Trip Reports: Grand Gulch, Utah - November 2006
This November I went on a four-day backpacking trip into the Grand Gulch, a major canyon that cuts through Cedar Mesa in southeast
Utah. Like many canyons in this region, Grand Gulch is full of hidden Anasazi ruins and petroglyphs. The canyon geology is so surreal to begin with, and these mysterious ruins add to the wonder.
On the first night, I hiked across the flat mesa from the parking area to the canyon rim at the Government Trail. I camped on the slickrock with views into the canyon depths which I would be hiking down through soon. Photo © copyright by Jack Brauer.
A gigantic arch (for an ant?). Photo © copyright by Jack Brauer.
This poor tree is literally on its last legs. Photo © copyright by Jack Brauer.
Autumn in the Canyons
Autumn colors in the canyon bottom. Photo © copyright by Jack Brauer.
Bannister House Ruin
This Anasazi ruin, the Bannister House Ruin, was a highlight of the hike through Grand Gulch. There is a dependable spring right below the ruin, which probably made this a desirable site in prehistoric times. This site has two buildings: the lower portion is a circular kiva with a still-intact wooden roof; the upper part, which is inaccessible, has a wooden bannister along the ledge. Photo © copyright by Jack Brauer.
The Narrows, in Grand Gulch, Cedar Mesa region - November. Photo © copyright by Jack Brauer.
At one point during my hike, I followed a trail up high above the riverbed, to a large sandy "beach" under a huge overhanging canyon wall. I was thinking about how the spot would be a great place to camp, when I turned around and saw that the wall was covered in petroglyphs! I didn't camp there, but I did rest for a while and enjoyed the pictures. Photo © copyright by Jack Brauer.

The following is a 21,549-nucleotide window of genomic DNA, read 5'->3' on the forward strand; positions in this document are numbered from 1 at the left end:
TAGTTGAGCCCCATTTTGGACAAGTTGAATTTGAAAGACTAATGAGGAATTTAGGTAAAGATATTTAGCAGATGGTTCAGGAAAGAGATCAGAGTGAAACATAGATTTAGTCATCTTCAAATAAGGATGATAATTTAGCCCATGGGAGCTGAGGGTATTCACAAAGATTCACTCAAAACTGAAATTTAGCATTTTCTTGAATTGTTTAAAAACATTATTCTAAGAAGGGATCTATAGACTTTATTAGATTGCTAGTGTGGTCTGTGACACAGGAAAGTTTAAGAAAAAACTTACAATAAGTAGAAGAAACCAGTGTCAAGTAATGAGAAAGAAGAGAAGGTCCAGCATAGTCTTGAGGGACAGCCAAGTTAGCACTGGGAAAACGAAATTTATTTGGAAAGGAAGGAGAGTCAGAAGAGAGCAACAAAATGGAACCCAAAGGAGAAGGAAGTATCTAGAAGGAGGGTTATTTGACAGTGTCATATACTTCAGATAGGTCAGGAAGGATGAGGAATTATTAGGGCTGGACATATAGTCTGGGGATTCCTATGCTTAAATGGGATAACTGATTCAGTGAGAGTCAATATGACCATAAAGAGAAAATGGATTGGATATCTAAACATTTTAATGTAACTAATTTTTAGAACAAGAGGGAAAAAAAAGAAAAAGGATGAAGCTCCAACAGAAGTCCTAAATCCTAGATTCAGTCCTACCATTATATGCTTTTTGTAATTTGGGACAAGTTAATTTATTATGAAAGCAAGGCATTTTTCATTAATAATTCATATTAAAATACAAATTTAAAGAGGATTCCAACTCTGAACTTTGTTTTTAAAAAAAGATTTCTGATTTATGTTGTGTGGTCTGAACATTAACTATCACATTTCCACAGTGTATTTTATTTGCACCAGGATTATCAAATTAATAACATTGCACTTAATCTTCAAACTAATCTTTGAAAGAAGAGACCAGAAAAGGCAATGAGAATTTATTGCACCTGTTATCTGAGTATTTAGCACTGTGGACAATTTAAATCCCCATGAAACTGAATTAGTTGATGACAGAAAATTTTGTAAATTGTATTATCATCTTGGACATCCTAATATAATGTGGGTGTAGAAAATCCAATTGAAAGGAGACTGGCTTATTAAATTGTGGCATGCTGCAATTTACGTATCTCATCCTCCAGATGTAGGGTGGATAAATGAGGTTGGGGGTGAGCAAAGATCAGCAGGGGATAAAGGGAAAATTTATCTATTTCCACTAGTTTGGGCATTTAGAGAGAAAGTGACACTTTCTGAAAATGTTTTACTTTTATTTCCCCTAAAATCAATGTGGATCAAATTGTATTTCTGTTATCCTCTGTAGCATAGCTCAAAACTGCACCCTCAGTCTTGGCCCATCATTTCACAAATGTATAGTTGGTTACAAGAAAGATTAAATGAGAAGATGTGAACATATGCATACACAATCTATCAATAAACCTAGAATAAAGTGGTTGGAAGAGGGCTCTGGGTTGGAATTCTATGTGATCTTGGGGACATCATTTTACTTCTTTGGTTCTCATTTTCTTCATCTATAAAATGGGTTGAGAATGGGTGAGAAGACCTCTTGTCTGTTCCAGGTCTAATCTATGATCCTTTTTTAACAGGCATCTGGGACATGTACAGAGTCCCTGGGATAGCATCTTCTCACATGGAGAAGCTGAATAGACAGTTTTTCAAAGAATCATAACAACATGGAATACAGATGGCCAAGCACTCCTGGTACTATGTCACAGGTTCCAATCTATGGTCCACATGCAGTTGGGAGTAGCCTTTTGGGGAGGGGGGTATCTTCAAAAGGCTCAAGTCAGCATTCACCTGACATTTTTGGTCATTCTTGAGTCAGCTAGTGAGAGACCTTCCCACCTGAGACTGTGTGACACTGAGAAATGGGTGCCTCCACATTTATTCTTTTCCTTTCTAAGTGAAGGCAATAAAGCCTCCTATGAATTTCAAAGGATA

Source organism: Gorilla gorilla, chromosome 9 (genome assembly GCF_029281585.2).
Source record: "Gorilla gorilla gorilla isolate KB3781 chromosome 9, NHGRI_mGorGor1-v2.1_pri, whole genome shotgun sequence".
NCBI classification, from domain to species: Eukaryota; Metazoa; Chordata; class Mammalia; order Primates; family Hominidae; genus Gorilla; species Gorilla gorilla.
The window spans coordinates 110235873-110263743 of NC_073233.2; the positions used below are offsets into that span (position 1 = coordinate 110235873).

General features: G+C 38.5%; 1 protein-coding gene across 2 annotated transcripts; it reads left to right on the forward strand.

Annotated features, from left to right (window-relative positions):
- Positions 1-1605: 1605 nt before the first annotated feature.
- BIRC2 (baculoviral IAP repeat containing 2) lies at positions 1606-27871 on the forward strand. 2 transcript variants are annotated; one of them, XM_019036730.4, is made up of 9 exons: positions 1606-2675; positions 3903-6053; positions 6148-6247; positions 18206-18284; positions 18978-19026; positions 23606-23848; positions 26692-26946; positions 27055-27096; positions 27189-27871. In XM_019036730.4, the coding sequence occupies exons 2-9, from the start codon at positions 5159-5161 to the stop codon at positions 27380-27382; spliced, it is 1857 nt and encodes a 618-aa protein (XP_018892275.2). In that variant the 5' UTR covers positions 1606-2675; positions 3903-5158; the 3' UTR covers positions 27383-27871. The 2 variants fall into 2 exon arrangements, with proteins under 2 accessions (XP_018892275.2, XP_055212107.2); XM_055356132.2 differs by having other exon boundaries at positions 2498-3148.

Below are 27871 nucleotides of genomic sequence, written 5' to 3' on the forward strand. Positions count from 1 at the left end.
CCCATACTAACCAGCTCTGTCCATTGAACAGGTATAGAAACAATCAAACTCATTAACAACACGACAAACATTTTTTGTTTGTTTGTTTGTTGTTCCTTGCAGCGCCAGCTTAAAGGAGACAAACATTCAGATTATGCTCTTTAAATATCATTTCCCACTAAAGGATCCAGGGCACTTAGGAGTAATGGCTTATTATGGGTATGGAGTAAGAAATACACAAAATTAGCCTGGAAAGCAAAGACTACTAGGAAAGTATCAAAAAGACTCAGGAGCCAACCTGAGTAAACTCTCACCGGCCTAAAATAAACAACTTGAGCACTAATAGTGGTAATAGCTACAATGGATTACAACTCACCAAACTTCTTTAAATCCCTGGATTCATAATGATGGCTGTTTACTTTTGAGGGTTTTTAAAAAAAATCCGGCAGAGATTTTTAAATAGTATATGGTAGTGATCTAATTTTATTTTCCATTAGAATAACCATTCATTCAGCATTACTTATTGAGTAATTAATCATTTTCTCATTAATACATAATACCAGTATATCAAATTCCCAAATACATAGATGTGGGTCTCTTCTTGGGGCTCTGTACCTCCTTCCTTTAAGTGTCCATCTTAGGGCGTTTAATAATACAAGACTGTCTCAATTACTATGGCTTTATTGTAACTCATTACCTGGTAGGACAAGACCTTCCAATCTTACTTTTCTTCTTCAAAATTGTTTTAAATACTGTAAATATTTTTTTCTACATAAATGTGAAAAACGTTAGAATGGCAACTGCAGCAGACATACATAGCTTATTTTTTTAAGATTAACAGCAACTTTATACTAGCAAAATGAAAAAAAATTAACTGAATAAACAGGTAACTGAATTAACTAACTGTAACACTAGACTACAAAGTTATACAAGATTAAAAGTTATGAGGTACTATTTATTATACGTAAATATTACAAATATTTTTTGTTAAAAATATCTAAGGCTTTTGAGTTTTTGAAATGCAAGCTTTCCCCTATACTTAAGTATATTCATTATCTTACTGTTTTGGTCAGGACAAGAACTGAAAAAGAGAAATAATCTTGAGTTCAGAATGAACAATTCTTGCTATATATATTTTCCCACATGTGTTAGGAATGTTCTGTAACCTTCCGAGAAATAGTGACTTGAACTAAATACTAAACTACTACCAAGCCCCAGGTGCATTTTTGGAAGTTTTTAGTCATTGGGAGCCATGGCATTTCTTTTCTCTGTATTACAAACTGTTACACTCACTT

Like most other ruins I saw in Grand Gulch, I found this Anasazi ruin on accident. I was reading my map incorrectly, and left the trail to try and find a spring that was labeled on the map... but I found this ruin instead. I can only wonder how many ruins and petroglyphs I passed nearby without seeing... Photo © copyright by Jack Brauer.
Another Anasazi ruin. Most of these ruins are pretty tiny... for example if you wanted to go inside here, you'd have to crawl and wiggle your way through that door. Of course entering the ruins is highly discouraged, to preserve the archeological value. Photo © copyright by Jack Brauer.
This is the view at dawn from one of my camp spots. I thought this massive formation looked like a petrified cruise ship. Photo © copyright by Jack Brauer.
Check out my
Utah gallery to see more photos from the canyonlands of Utah.